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Monday, December 11th, 2017

11/12/2017 - Economistjob: Behavioural Economics: Nudging its way in consumer policy
posted by Europe Economics

 This year’s surprise winner of the Nobel Prize in Economic Sciences is Richard Thaler, a prominent behavioural economists. The surprise factor does not come from a lack of prolific and ingenious academic life, rather from the nature of the field of research that Prof Thaler revolutionised. Not many behavioural economists have won the highest honour in the discipline, despite it having gained an established place not only within academia, but also within government departments around the world. After all, behavioural theories challenge some of the credos of mainstream economics, such as consumers granted with perfect information and possessing perfect rationality. Behavioural economists seek to uncover consistent cognitive and behavioural biases in human and to incorporate those into more realistic representations of the world.

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05:24 PM | Permalink

Monday, November 27th, 2017

16/11/2017 - Economistjobs: Regional Economic Performance for a selected sample of EU countries.
posted by Dr Stefano Ficco

 1.1      Introduction
GDP per capita is a commonly used measure of the affluence of a country. However, it is a coarse-grained aggregate measure (it is simply the value of goods and services produced within a country divided by the population of that country) which does not provide information on how income is distributed across the different regions of a country.  By considering, instead, regional GDP per capita we can obtain a more fine-grained picture of the geographic distribution of income within countries.  For example, we can gain insights into:
 
The proportion of a country’s population that lives in regions with a GDP per capital level higher or lower than a given threshold.
The degree of geographic inequality within a country.
Much popular discussion of inequality focuses upon differences in income across a country as a whole. Such discussions run the risk of conflating differences between high-income and low income groups within a region with differences in the incomes of regions as whole (whereby both richer and poorer citizens within one region might have materially lower incomes than those in other regions).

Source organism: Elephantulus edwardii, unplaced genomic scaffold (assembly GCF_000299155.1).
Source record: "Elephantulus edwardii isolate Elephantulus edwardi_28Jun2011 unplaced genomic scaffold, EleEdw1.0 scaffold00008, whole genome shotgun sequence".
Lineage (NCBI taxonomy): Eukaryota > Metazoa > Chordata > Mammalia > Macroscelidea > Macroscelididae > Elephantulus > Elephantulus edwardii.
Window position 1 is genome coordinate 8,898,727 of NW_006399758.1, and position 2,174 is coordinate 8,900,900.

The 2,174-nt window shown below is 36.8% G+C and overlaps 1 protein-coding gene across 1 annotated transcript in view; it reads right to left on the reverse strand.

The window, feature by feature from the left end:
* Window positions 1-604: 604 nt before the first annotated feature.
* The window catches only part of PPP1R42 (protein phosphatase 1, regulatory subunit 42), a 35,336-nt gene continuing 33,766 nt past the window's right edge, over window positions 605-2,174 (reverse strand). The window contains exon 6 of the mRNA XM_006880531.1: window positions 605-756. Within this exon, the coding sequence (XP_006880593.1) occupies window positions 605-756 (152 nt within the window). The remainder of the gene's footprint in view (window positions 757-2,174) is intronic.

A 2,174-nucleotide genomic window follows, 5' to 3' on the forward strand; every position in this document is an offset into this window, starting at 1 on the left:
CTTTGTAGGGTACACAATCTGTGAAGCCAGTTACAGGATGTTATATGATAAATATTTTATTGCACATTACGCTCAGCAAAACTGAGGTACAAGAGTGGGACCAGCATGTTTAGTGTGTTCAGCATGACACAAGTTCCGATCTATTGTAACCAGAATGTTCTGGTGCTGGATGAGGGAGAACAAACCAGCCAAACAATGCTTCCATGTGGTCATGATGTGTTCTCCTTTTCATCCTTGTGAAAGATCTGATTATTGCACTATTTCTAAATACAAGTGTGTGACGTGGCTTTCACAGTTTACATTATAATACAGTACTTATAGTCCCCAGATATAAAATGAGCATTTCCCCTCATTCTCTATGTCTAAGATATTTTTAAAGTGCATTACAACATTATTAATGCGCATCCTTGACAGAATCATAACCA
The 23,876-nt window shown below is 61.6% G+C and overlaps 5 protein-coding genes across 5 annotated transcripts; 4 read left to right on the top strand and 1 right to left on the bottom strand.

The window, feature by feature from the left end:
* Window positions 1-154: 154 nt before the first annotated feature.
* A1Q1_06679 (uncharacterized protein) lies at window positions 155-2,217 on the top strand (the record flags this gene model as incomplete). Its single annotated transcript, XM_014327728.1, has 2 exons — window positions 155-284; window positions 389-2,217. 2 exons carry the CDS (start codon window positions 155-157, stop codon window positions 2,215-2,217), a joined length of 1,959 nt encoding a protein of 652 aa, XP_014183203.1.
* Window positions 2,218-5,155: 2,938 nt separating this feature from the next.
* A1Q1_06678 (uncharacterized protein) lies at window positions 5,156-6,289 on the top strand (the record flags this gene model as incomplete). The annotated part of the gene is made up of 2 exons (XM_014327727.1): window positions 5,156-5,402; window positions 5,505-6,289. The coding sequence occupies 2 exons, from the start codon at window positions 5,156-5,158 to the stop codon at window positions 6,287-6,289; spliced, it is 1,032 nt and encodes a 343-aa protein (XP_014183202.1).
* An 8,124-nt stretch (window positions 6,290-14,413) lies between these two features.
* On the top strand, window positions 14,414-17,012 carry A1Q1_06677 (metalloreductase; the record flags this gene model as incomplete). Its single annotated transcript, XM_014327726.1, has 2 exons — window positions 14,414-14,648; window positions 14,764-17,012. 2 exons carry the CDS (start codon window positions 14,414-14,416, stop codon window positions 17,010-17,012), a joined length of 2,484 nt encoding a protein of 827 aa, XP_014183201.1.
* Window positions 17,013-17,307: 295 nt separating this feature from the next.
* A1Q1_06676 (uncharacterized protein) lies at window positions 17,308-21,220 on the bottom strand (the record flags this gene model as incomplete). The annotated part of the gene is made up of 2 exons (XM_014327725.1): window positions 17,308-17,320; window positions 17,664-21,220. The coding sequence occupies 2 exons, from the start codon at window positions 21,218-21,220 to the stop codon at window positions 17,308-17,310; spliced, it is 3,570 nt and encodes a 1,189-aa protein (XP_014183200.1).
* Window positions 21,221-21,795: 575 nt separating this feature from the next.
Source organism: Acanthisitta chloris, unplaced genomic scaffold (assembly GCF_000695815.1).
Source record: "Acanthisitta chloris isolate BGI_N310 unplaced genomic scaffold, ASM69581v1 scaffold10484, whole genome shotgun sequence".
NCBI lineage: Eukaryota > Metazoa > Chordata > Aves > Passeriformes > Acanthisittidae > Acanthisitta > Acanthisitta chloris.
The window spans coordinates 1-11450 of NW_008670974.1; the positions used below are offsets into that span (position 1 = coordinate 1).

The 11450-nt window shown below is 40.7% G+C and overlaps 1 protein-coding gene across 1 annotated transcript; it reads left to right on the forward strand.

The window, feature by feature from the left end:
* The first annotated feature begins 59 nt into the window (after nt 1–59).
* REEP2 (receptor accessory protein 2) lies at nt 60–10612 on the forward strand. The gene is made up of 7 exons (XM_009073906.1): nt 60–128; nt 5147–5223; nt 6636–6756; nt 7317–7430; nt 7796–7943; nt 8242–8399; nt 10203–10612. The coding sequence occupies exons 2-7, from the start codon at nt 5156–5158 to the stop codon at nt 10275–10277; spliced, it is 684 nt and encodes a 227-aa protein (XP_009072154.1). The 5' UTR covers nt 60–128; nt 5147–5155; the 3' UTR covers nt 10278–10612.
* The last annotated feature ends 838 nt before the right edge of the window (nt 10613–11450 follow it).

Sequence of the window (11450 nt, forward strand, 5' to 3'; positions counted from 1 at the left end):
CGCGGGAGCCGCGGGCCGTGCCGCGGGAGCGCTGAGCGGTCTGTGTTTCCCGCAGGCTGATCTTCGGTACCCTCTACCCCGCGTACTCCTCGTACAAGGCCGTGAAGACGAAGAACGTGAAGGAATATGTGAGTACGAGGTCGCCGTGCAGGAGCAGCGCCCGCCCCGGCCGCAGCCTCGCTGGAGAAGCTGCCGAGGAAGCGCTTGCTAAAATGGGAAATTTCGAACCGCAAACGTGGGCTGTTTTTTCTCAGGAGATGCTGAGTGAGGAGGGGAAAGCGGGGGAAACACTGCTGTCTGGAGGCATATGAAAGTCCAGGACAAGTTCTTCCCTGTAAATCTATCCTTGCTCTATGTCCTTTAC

At the other end of the spectrum, when regional analysis is conducted, it is often done at a fairly crude level of considering only the incomes of richer and poorer regions but without considering what proportion of the total population lives in those regions.
 
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05:01 PM | Permalink

31/10/2017 - EconomistJobs blog:Trade in value added: how Global Value Chains affect competitiveness
posted by Simona Castellini

 1.1  Measuring external competitiveness
The issue of external competitiveness has always been an important topic in the economic and political discourse of the European Union.[1] In this respect, in 2010 the European Commission launched the Europe 2020 strategy aiming at transforming the EU into “a smart, sustainable and inclusive economy, delivering high levels of employment, productivity and social cohesion.” Similar to the Lisbon Strategy which ended in 2010, the Europe 2020 strategy is driven by international competitiveness concerns and the promotion of productivity, growth and sustainability.
 
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04:41 PM | Permalink

29/09/2017 - EconomistJobs blog: The future of Initial Coin Offerings
posted by Sida Yin

 Initial Coin Offerings (ICOs) have recently received a lot of attention due to the ban imposed by Chinese regulators. China is not the only country that is concerned about ICOs. On 12th September, the UK’s Financial Conduct Authority (FCA) issued a warning to consumers about the risks of ICOs.[1] Regulators from the USA, Canada, Japan, Hong Kong and Singapore have also alerted “investors” about the risks associated with ICOs, albeit not implementing bans.[2] In this article, we discuss the questions regulators need to consider in regulating ICOs. We begin by describing what an ICO is.

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04:35 PM | Permalink

21/08/2017 - EconomistJobs blog: Does it still pay to be green on Britain’s roads?
posted by Sam Winward

 What’s changed?

On April 1st 2017, the UK government introduced changes to Vehicle Excise Duty (VED).
 
VED has undergone several evolutions in recent years. In 2001, VED was reformed to reflect CO2 emissions rates per kilometre, with 13 bands of increasing CO2 emissions incurring increasing VED costs. The scheme was further reformed in 2013, to introduce separate first year rates which further penalised purchasers of high CO2 emitting vehicles.
 
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04:32 PM | Permalink